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Mosquitoes belong to the insect order Diptera, suborder Nematocera. Within this suborder, the family Culicidae includes mosquitoes in some 110 genera and subgenera and about 3,600 species with the most important genera Anopheles, Culex, Aedes and Mansonia.
They are small, two-winged insects, up to 15 mm in size. They are pests of humans and animals worldwide, and fossil mosquitoes have been dated to be about 50 million years old.
Mosquitoes are vectors of important veterinary, medical and zoonotic pathogens causing diseases such as heartworm disease, subcutaneous dirofilariosis, filariasis, malaria, yellow fever, dengue fever and West Nile fever, to mention only some of importance.
Adult mosquito on skin
Mosquitoes belong to the order Diptera (two-winged flies) within the class of Insecta. They belong to the suborder Nematocera, which includes many flies of economic importance as pests or disease vectors like midges, sand flies, black flies, mothflies, harlequin-flies.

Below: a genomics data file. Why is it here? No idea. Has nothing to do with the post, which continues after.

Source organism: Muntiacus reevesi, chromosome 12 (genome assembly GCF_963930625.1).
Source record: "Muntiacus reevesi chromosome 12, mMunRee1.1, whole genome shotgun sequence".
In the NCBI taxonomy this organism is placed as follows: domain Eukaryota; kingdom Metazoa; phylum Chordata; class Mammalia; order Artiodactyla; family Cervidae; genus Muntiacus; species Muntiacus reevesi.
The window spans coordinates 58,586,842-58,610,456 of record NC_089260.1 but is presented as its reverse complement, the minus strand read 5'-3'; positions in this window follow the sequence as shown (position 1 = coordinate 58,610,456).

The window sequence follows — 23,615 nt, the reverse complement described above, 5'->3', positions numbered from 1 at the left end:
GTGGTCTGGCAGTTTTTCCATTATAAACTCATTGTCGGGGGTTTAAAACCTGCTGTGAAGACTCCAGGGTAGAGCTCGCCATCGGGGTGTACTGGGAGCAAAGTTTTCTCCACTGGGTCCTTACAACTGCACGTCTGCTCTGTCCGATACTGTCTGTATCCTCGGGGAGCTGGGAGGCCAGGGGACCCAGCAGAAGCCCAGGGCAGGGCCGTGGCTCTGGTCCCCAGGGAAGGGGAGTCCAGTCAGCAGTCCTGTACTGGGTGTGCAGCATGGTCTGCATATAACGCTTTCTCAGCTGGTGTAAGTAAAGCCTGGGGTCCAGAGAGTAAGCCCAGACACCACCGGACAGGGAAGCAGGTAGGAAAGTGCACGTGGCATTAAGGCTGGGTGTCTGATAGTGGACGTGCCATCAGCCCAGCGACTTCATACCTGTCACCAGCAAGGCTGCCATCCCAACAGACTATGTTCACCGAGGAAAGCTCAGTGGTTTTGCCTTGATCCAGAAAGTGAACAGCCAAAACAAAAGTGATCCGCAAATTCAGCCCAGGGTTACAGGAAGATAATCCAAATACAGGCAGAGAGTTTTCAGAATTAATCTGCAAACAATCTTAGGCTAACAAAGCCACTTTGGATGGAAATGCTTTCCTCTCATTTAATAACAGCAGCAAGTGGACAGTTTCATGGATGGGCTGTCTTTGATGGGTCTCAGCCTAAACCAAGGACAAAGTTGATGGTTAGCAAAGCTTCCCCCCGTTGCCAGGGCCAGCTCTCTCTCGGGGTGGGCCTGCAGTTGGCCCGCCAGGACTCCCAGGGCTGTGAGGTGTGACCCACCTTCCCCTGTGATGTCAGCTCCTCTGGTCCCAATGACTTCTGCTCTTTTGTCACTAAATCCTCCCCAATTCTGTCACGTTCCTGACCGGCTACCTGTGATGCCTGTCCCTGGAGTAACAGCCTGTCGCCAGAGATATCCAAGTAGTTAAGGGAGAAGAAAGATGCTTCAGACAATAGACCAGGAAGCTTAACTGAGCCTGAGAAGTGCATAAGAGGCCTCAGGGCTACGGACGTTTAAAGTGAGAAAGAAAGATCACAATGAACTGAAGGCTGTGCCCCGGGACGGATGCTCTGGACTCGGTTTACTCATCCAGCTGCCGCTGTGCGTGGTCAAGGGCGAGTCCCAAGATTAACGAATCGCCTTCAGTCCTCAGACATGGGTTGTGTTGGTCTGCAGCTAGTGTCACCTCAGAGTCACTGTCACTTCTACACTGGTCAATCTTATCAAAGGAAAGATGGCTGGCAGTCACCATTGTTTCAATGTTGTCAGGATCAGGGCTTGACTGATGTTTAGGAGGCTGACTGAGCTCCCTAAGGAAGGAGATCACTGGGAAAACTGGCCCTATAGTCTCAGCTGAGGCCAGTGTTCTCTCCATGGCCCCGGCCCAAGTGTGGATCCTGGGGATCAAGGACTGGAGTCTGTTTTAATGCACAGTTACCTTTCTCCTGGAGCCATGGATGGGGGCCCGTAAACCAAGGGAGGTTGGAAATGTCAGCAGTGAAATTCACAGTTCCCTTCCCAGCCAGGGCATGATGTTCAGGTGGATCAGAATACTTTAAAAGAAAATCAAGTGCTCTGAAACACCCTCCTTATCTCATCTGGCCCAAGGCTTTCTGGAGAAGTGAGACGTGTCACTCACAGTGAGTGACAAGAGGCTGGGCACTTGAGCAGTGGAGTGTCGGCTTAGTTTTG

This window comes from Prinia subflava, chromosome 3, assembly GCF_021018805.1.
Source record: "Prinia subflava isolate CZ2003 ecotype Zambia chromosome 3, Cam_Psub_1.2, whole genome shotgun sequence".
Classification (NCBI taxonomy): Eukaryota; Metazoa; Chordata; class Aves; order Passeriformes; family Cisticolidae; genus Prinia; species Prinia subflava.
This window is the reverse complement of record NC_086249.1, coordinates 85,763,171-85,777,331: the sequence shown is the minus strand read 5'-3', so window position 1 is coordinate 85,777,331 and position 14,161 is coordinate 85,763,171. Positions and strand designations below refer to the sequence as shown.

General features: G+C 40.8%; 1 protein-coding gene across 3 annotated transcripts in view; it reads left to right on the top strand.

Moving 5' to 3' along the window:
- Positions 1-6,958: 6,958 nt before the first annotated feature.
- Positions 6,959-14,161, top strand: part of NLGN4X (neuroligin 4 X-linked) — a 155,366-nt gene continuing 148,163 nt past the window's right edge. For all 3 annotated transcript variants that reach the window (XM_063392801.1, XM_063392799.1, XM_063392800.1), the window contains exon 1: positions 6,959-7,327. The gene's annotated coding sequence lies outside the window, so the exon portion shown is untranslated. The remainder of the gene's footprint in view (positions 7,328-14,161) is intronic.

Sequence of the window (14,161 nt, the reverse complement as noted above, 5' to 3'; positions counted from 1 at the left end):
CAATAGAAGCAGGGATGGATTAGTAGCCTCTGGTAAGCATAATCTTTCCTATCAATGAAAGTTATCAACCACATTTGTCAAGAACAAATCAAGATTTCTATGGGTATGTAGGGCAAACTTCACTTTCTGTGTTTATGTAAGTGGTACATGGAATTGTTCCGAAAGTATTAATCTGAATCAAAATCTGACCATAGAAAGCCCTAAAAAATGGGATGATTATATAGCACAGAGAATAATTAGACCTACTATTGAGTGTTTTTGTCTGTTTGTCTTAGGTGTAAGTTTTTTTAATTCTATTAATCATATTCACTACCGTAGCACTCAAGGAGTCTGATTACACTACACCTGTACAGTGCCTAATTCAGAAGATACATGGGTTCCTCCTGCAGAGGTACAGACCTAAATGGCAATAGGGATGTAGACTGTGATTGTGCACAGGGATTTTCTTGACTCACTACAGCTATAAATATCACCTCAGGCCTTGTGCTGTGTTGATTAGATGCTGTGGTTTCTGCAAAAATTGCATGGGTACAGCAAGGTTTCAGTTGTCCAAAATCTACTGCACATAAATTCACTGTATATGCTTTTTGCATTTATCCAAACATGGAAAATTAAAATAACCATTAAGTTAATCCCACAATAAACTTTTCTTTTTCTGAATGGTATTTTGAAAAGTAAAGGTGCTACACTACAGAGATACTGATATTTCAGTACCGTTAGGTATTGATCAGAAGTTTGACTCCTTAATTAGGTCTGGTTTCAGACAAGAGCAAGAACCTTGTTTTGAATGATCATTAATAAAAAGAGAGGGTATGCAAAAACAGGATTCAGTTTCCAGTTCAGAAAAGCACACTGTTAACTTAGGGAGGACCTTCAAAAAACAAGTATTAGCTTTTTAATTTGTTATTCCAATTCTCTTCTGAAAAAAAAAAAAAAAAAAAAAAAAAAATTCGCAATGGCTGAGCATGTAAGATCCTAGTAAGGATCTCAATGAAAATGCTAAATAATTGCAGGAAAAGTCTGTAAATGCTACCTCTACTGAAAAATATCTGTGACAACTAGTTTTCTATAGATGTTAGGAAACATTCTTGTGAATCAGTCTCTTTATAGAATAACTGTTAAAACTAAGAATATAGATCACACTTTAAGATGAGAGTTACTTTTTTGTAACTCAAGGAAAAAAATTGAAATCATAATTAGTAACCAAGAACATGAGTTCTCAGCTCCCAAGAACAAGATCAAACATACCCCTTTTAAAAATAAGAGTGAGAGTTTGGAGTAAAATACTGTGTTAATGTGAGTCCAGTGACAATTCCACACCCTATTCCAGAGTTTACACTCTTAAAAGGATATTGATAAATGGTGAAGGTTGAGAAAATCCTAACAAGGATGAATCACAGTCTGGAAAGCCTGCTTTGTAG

Most of the nematocerans are small, slender and long-legged, usually midge- or mosquito-like in appearance and can be recognised by their many segmented antennae, which are usually long.
The mosquito species most concerned with transmission of infections to humans and animals are contained in the genera Anopheles, Culex, Aedes, Ochlerotatus (formerly a subgenus of Aedes) and Mansonia, belonging to the subfamilies Anophelinae and Culicinae (with approximately 2,000 species).
Classification of mosquitoes
|Order:||Diptera (i.e. two-winged insects)|
|Subfamily:||Anophelinae, Culicinae, Toxorhynchitinae|
|Genus:||e.g., Anopheles, Culex, Aedes and Mansonia|
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